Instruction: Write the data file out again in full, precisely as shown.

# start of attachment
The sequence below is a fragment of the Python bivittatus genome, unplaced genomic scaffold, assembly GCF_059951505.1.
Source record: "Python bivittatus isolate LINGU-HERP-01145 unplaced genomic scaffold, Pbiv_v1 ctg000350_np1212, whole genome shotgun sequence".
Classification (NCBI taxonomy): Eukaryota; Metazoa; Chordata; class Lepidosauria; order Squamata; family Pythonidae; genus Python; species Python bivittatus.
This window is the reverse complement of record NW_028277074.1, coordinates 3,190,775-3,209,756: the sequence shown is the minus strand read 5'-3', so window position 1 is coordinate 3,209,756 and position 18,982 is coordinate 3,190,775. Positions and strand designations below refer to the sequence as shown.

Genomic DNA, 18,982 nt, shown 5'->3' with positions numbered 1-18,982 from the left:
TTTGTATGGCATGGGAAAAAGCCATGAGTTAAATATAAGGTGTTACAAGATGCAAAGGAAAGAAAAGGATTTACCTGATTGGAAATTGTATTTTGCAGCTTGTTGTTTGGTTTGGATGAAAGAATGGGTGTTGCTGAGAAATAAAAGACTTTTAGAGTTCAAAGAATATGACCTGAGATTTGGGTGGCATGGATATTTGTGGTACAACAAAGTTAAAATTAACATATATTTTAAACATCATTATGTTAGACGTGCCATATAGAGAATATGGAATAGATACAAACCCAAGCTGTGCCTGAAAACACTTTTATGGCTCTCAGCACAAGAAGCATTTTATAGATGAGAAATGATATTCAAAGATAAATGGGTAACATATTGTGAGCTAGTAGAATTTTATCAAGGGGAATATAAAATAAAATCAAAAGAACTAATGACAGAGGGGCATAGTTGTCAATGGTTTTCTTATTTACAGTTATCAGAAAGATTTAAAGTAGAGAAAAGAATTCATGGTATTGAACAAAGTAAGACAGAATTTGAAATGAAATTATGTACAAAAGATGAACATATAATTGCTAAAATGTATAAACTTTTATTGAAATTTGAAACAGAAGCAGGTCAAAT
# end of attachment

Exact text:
The sequence below is a fragment of the Python bivittatus genome, unplaced genomic scaffold, assembly GCF_059951505.1.
Source record: "Python bivittatus isolate LINGU-HERP-01145 unplaced genomic scaffold, Pbiv_v1 ctg000350_np1212, whole genome shotgun sequence".
Classification (NCBI taxonomy): Eukaryota; Metazoa; Chordata; class Lepidosauria; order Squamata; family Pythonidae; genus Python; species Python bivittatus.
This window is the reverse complement of record NW_028277074.1, coordinates 3,190,775-3,209,756: the sequence shown is the minus strand read 5'-3', so window position 1 is coordinate 3,209,756 and position 18,982 is coordinate 3,190,775. Positions and strand designations below refer to the sequence as shown.

Genomic DNA, 18,982 nt, shown 5'->3' with positions numbered 1-18,982 from the left:
TTTGTATGGCATGGGAAAAAGCCATGAGTTAAATATAAGGTGTTACAAGATGCAAAGGAAAGAAAAGGATTTACCTGATTGGAAATTGTATTTTGCAGCTTGTTGTTTGGTTTGGATGAAAGAATGGGTGTTGCTGAGAAATAAAAGACTTTTAGAGTTCAAAGAATATGACCTGAGATTTGGGTGGCATGGATATTTGTGGTACAACAAAGTTAAAATTAACATATATTTTAAACATCATTATGTTAGACGTGCCATATAGAGAATATGGAATAGATACAAACCCAAGCTGTGCCTGAAAACACTTTTATGGCTCTCAGCACAAGAAGCATTTTATAGATGAGAAATGATATTCAAAGATAAATGGGTAACATATTGTGAGCTAGTAGAATTTTATCAAGGGGAATATAAAATAAAATCAAAAGAACTAATGACAGAGGGGCATAGTTGTCAATGGTTTTCTTATTTACAGTTATCAGAAAGATTTAAAGTAGAGAAAAGAATTCATGGTATTGAACAAAGTAAGACAGAATTTGAAATGAAATTATGTACAAAAGATGAACATATAATTGCTAAAATGTATAAACTTTTATTGAAATTTGAAACAGAAGCAGGTCAAAT